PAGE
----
The Parson Russell Terrier is a bold and clever terrier. Its long legs enable it to keep up with the horses and hounds during a fox hunt.Read More
Parson Russell Terrier Overall Status
- 13 to 14 inches
- Friendly, Clever, Athletic
- 13 to 17 pounds
- Life Expectancy
- 13 to 15 years
- Coat Color
- Black and Tan, Brown, White
- Barking Level
Parson Russell Terrier Quick Factors
- Dog Friendly
- Exercise Need
- Grooming Needs
- Strangers Friendly
- Family Affectionate
Parson Russell Terrier Daily Care
No matter the coat type, smooth or broken, weekly brushing will keep the hair neat and clean and will prevent flyaways from landing on furniture or carpet. Only bathe a Parson as needed, which, with regular brushing, shouldn't be very often. The broken coated Parson Russell requires stripping twice a year to maintain the proper coat texture.
Check the ears on a regular basis for signs of wax buildup, irritation or infection. Clean the ears with a cotton ball and a veterinarian-approved cleanser; never use a cotton swab in a dog's ear canal. Teeth should be brushed on a weekly basis to prevent tartar buildup, promote gum health and keep bad breath at bay. Trim nails monthly if the dog does not wear the toenails down naturally outdoors.
Parson Russell Terriers are playful, affectionate, fun-loving companions. They have a great zest for life and are always ready to join in activities.
They are also high-energy terriers with powerful hunting instincts-with their strong prey drive, keeping them on a leash during outings is recommended, rather than letting them run loose, where the urge to go off on a chase may be irresistible.
An ideal day for a pet Parson would include a long walk in the woods, where he could explore every hole and sniff every tree trunk. Exercise can also consist of play sessions in the backyard. A Parson is a dog for someone who is fairly active. He will not be satisfied to lie alone in the corner for long periods of time.
A very small dog means a dog that can easily pack on the pounds in a hurry, so it's important to feed a dog protein to keep it full. Meat like hard-boiled eggs, poultry, beef, and even lamb all make great additions to their diet, especially incorporated into other ingredients snuck in for nutrition's sake.
The Parson Russell Terrier should do well on high-quality dog food, whether commercially manufactured or home-prepared with your veterinarian's supervision and approval. Any diet should be appropriate to the dog's age (puppy, adult, or senior).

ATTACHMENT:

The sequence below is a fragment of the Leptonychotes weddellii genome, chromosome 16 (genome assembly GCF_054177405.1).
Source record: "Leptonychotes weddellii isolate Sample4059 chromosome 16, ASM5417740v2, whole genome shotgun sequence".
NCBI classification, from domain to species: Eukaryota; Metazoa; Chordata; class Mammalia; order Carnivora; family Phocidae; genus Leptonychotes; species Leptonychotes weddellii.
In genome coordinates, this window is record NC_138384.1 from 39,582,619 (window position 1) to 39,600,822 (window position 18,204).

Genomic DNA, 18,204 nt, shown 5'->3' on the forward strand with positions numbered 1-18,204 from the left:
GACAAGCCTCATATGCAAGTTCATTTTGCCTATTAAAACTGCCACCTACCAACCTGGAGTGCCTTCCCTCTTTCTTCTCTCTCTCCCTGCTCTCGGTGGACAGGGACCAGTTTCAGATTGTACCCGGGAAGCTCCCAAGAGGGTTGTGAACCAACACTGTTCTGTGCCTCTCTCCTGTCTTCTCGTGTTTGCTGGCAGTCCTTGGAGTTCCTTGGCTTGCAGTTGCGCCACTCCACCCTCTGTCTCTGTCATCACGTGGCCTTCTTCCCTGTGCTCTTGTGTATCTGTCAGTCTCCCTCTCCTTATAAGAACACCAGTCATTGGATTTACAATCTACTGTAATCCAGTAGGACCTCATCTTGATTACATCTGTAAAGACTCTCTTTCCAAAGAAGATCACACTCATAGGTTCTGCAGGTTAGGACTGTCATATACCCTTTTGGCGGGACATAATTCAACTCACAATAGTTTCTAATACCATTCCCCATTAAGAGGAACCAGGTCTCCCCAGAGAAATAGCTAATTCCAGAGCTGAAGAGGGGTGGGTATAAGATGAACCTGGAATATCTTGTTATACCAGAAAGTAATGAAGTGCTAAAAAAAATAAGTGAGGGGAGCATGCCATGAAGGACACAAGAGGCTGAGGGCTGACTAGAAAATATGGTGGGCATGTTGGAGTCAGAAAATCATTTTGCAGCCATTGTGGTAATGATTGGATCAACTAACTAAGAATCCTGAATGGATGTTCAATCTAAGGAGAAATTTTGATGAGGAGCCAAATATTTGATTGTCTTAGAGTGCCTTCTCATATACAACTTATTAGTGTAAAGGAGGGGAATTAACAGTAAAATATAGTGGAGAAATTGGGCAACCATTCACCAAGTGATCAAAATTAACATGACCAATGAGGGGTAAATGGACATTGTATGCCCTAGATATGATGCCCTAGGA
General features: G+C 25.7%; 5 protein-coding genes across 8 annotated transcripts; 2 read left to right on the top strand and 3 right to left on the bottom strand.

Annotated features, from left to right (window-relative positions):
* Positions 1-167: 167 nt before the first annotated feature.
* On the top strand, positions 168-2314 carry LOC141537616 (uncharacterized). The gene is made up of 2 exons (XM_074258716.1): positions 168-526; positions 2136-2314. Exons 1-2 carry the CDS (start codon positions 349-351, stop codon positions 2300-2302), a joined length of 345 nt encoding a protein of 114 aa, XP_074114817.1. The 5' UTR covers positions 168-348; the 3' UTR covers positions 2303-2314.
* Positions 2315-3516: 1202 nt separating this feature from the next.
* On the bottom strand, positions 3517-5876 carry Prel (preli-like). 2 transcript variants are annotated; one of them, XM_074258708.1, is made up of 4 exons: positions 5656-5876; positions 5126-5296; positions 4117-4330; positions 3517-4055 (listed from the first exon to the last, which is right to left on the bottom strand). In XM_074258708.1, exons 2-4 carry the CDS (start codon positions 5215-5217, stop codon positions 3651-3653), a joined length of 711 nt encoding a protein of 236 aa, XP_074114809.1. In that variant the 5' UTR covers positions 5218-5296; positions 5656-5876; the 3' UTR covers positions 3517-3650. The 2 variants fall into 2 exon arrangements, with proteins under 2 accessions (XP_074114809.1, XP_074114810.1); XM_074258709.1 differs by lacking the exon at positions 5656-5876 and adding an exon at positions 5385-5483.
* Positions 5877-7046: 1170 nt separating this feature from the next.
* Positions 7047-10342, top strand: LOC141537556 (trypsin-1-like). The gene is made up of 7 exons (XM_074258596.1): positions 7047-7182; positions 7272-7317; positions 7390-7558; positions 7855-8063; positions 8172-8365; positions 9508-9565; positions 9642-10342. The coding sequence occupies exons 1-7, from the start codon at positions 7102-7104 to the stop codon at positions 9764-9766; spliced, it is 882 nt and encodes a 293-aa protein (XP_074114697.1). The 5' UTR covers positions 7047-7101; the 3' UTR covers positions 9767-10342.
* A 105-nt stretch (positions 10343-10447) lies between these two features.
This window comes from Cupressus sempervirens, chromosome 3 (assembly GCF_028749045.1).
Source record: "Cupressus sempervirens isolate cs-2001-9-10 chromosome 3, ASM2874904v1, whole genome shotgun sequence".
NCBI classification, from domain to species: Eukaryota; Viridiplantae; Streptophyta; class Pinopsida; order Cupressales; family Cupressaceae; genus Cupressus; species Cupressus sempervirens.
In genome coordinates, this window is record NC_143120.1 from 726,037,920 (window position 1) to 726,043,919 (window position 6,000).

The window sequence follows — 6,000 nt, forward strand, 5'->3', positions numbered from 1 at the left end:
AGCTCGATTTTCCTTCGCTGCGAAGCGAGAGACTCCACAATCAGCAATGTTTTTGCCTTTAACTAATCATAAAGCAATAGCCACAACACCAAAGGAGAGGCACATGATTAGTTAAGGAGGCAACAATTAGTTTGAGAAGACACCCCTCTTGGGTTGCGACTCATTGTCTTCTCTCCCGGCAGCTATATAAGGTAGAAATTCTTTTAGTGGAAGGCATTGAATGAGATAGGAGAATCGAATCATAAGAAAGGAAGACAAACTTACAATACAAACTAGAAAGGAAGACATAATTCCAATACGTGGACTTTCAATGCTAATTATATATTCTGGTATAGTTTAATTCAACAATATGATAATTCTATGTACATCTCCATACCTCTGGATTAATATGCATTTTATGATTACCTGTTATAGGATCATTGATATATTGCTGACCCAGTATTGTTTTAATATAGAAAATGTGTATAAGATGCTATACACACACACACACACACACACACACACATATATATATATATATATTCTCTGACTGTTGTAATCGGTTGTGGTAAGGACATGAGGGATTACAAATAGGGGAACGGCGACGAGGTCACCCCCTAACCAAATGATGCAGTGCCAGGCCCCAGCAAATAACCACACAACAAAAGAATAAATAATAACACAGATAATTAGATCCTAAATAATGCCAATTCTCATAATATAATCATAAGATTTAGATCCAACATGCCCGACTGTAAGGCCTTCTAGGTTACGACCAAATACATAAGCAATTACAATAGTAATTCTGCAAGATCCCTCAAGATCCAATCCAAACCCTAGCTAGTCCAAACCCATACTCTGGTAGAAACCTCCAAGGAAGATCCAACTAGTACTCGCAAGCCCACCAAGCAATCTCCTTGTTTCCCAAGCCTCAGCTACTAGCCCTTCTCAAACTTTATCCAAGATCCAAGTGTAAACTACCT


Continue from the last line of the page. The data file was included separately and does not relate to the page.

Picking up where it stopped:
Some dogs are prone to gettingoverweight, so watch your dog's calorie consumption and weight level.Treatscan be an important aid in training, but giving too many can cause obesity. Learn about whichhuman foodsare safe for dogs, and which are not. Check with your vet if you have any concerns about your dog's weight or diet.Clean, fresh water should be available at all times.
The average life span of the Parson Russell Terrier is 13 to 15 years. Breed health concerns may includecataracts, cerebellar ataxia,congenital deafness,Legg-Calve-Perthes disease, lens luxation, myasthenia gravis, patellar luxation andvon Willebrand disease.
Generally considered confident and strong-willed, the Parson Russell Terrier will be receptive to training if you can demonstrate patient and effective leadership.
It's not difficult, however, to let the Parson Russell Terrier get under your skin and eventually find a way to win dominance over you, so be sure that you understand the principles of leadership before starting your dog on a training regimen.
Rules and limitations will be important for the Parson Russell Terrier so that it understands it does not have permission to go everywhere in your home as you do.
Parson Russell Terrier History
The Parson Russell Terrier was formally known as theJack Russell Terrierin the USA. The breed was named after a clergyman named Rev. John Russell. It was used as a small-game hunting dog particularly for red fox, digging the quarry out of its den in the mid-1800s.
On English hunts, the dogs needed to be long-legged enough to keep up with the hounds. The breed used to have a strong emphasis on its working ability, so the standard was very broad, allowing a wide range of accepted body types. When show breeders wanted to make the look of the dogs stricter, they decided to change the name to separate the show types from the working types.
Effective April 1, 2003, the name Jack Russell Terrier was changed to Parson Russell Terrier as requested by the Jack Russell Terrier Association of America, which was changed to the Parson Russell Terrier Association of America. Some of the Parson Russell's talents include hunting, tracking, agility and performing tricks.